I recently moved away from home for the first time in my life. I moved away from my hometown when I went to college, of course, but… so did everyone else. Not surprisingly, I never felt settled there. Somehow, I ended up back in the middle of Illinois feeling very much at home. I was comfortable with my relationships, comfortable with my surroundings, and relatively comfortable with my routine and the potential future that was ever present. Then my wife and I made the decision to move away.
We left behind the mundane landscape of cornfields and suburbia (sans city) of the rural Midwest and moved to Denver, Colorado… just like 80% of the other residents of Denver. It is incredible, truly incredible, how many people have moved here from the Midwest. I won’t get into the difficulties I’ve had with physically leaving some of the greatest friendships I have experienced, but instead, I’ll try to focus on something a bit less disheartening.
Why do we (humans) desire to be in an area with vast landscapes, diverse culture, and variety? Why do we long for adventure, solitude, and the exhilaration of being awestruck? I honestly believe it is our physical desire to experience The Almighty that drives us toward these potentialities. Now, that being said it is still up to us to respond to and feed that desire. And certainly, this can be done anywhere regardless of your surroundings.
But why? Why mountains? Why rivers? Why oceans? Will the masses of young people who are flocking to places like Denver, Portland, and Seattle just move back to the Midwest when we are ready to “settle down?” What is it about the Midwest that spurns us to abandon the ship that we’ve effortlessly sailed on our whole lives? Could it be, this generation is rejecting the lifestyle and faith of their parents to create something of their own?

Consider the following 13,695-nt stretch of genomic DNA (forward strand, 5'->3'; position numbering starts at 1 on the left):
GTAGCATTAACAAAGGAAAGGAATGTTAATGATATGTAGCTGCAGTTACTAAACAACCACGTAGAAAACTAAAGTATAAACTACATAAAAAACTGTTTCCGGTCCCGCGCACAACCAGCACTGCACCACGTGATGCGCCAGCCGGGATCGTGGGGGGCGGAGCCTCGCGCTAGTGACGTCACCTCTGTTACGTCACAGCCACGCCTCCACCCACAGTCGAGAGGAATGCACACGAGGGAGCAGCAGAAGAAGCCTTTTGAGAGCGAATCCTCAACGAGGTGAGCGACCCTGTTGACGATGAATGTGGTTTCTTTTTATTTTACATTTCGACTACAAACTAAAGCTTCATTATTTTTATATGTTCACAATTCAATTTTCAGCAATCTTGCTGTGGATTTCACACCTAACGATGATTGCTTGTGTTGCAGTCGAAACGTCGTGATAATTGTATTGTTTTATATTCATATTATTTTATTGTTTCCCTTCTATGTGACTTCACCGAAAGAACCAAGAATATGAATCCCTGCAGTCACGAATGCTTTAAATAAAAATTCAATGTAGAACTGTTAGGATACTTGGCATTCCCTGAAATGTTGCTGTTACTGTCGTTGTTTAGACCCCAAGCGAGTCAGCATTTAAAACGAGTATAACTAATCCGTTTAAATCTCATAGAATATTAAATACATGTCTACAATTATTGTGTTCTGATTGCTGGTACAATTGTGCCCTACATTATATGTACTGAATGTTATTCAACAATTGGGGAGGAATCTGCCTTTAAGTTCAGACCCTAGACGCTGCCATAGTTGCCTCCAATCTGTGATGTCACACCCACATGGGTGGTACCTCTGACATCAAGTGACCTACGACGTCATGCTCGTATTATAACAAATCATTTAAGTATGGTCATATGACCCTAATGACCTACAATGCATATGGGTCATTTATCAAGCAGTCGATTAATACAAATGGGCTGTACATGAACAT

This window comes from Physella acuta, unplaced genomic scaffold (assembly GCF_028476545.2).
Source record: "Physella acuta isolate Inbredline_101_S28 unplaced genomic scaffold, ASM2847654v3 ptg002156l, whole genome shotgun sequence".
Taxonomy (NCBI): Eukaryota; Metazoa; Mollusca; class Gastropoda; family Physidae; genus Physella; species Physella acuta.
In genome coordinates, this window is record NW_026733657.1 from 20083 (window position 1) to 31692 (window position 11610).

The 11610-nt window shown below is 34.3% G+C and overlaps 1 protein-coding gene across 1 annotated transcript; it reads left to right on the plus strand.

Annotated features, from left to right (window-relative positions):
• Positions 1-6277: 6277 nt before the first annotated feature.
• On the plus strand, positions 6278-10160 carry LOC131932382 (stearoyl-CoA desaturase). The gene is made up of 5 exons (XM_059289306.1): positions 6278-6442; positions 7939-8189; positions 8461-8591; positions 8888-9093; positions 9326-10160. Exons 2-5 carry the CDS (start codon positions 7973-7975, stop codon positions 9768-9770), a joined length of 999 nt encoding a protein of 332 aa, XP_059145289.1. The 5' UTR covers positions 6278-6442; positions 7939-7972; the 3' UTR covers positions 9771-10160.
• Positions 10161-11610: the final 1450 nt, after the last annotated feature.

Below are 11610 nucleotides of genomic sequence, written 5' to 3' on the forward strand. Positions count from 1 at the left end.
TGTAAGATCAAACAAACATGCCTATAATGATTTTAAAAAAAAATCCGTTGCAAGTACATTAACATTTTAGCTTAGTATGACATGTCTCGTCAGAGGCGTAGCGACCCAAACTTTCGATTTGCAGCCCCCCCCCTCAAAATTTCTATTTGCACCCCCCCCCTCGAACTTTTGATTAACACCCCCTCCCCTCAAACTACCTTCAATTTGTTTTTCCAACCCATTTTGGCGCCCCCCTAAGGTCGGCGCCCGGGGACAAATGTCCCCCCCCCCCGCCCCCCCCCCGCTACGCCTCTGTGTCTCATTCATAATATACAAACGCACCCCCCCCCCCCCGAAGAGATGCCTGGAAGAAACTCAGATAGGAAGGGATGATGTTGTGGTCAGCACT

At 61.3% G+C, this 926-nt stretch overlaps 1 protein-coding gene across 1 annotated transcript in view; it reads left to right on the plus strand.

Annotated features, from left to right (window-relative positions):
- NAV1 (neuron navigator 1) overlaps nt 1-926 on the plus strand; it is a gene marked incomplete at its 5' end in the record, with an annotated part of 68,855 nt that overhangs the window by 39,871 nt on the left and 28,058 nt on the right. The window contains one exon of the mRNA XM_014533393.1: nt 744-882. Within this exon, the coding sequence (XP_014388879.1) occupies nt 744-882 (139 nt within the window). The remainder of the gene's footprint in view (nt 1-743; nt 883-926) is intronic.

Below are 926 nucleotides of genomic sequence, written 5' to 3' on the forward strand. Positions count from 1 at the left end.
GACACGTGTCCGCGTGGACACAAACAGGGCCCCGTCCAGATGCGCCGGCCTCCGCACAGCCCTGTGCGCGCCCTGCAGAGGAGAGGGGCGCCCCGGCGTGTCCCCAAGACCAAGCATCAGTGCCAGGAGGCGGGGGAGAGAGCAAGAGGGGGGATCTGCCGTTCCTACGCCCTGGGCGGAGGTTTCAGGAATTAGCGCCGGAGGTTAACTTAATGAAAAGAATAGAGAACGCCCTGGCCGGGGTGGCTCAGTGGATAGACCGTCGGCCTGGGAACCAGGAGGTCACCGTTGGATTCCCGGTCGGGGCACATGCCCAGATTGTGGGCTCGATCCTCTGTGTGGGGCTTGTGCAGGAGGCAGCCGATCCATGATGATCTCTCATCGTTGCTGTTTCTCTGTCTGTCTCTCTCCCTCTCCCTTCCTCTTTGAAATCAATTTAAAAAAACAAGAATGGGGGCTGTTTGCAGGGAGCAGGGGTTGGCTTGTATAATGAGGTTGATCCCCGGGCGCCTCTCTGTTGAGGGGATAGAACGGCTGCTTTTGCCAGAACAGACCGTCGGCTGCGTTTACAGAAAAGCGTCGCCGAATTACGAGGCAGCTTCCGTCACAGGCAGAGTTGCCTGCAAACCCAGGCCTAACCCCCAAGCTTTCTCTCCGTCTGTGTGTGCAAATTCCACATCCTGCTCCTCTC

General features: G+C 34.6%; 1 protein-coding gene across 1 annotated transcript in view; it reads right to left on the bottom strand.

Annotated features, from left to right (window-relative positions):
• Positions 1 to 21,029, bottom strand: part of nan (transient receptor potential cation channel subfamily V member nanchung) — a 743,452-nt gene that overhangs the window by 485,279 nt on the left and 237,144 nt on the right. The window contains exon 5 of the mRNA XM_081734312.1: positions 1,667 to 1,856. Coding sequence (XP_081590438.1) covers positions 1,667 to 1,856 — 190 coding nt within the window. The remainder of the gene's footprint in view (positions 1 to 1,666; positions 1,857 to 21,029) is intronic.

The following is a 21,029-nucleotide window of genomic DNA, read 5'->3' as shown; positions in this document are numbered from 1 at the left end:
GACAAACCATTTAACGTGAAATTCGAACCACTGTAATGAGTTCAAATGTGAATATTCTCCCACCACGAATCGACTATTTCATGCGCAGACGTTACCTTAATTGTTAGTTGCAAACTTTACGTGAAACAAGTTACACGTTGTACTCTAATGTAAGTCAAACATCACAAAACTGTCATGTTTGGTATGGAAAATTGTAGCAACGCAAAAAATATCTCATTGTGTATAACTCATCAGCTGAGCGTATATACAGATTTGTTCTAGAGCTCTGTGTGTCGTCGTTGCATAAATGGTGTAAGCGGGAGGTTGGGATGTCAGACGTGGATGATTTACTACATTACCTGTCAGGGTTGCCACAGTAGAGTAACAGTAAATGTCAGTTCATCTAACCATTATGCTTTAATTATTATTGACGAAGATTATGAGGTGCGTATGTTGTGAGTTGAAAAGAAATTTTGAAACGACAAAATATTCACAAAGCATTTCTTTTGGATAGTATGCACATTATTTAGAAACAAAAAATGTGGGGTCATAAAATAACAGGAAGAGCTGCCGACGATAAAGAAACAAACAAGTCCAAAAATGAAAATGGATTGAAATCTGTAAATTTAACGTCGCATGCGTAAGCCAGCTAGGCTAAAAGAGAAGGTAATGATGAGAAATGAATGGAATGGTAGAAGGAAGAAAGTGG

For the last several years I have both knowingly and innocently tried to quench my Spirit. Some people might not recognize it as anything but extreme pragmatism, but I know that something hasn’t been sitting right and my faith is weaker because of it. My ability to respond to the Holy Spirit has been buried deep in the scar tissue of my soul. I feel it when songs fail to move me like they used to. I can sense it when I feel justified in ignoring the poor and powerless, and when I catch myself valuing my life more than those around me. Not that I’m trying to justify these types of thoughts and actions, but perhaps the way in which my faith will play out in reality has been changing, and I’ve been misunderstanding or ignoring how I should handle it. Maybe?
My wife and I have been checking out a local church in Denver called bloom. It has been a magnificent experience thus far. It has helped show me how the blend of history, story, and the mystery of faith shape my beliefs. I feel as though I didn’t know what to do or how to move forward in my faith; where doubt has more power than truth because I have such a hard time embracing mystery. This week, after a teaching on the subject I felt like there was a stirring in my Spirit and mind to look at life through a more eucharistic lens. All the things I daily take for granted should be valued and understood as part of the gift of life and part of Christ’s sacrifice. I think this attitude is reflected in my desire and yearning for those awe inspiring experiences I mentioned above and I don’t think I’m the only one who can relate to this. I think we are given oceans and rivers, mountains and cities, and variety and diversity as a gift. So, I will try and be grateful.